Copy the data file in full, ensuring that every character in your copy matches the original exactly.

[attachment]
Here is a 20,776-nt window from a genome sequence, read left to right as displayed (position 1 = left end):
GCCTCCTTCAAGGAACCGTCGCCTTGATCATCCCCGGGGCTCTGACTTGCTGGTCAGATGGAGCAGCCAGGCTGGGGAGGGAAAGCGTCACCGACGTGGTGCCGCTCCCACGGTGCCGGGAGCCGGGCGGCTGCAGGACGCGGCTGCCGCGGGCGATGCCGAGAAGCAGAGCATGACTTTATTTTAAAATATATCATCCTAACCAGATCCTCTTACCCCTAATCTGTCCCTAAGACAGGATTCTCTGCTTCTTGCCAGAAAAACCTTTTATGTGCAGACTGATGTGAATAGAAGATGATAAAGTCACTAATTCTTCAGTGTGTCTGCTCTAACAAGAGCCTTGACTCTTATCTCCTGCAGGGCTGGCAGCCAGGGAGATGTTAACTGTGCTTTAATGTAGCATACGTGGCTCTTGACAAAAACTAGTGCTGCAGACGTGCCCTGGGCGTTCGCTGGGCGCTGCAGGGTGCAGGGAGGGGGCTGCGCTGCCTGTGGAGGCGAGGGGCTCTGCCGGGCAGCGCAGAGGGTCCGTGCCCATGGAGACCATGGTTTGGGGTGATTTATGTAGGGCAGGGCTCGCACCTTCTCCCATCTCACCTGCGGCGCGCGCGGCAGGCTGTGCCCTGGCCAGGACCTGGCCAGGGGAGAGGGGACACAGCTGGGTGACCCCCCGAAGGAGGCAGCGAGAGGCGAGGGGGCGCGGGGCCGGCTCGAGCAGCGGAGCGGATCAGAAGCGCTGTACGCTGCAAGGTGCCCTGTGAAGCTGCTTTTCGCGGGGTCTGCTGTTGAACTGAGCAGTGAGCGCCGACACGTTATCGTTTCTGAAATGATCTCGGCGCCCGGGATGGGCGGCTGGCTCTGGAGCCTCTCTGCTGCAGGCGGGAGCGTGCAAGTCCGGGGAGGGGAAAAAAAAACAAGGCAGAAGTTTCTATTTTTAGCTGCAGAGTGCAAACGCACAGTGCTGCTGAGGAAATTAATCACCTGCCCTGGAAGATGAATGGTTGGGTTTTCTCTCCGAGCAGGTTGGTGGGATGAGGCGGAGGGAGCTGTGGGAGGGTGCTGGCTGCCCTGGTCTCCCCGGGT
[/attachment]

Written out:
Here is a 20,776-nt window from a genome sequence, read left to right as displayed (position 1 = left end):
GCCTCCTTCAAGGAACCGTCGCCTTGATCATCCCCGGGGCTCTGACTTGCTGGTCAGATGGAGCAGCCAGGCTGGGGAGGGAAAGCGTCACCGACGTGGTGCCGCTCCCACGGTGCCGGGAGCCGGGCGGCTGCAGGACGCGGCTGCCGCGGGCGATGCCGAGAAGCAGAGCATGACTTTATTTTAAAATATATCATCCTAACCAGATCCTCTTACCCCTAATCTGTCCCTAAGACAGGATTCTCTGCTTCTTGCCAGAAAAACCTTTTATGTGCAGACTGATGTGAATAGAAGATGATAAAGTCACTAATTCTTCAGTGTGTCTGCTCTAACAAGAGCCTTGACTCTTATCTCCTGCAGGGCTGGCAGCCAGGGAGATGTTAACTGTGCTTTAATGTAGCATACGTGGCTCTTGACAAAAACTAGTGCTGCAGACGTGCCCTGGGCGTTCGCTGGGCGCTGCAGGGTGCAGGGAGGGGGCTGCGCTGCCTGTGGAGGCGAGGGGCTCTGCCGGGCAGCGCAGAGGGTCCGTGCCCATGGAGACCATGGTTTGGGGTGATTTATGTAGGGCAGGGCTCGCACCTTCTCCCATCTCACCTGCGGCGCGCGCGGCAGGCTGTGCCCTGGCCAGGACCTGGCCAGGGGAGAGGGGACACAGCTGGGTGACCCCCCGAAGGAGGCAGCGAGAGGCGAGGGGGCGCGGGGCCGGCTCGAGCAGCGGAGCGGATCAGAAGCGCTGTACGCTGCAAGGTGCCCTGTGAAGCTGCTTTTCGCGGGGTCTGCTGTTGAACTGAGCAGTGAGCGCCGACACGTTATCGTTTCTGAAATGATCTCGGCGCCCGGGATGGGCGGCTGGCTCTGGAGCCTCTCTGCTGCAGGCGGGAGCGTGCAAGTCCGGGGAGGGGAAAAAAAAACAAGGCAGAAGTTTCTATTTTTAGCTGCAGAGTGCAAACGCACAGTGCTGCTGAGGAAATTAATCACCTGCCCTGGAAGATGAATGGTTGGGTTTTCTCTCCGAGCAGGTTGGTGGGATGAGGCGGAGGGAGCTGTGGGAGGGTGCTGGCTGCCCTGGTCTCCCCGGGT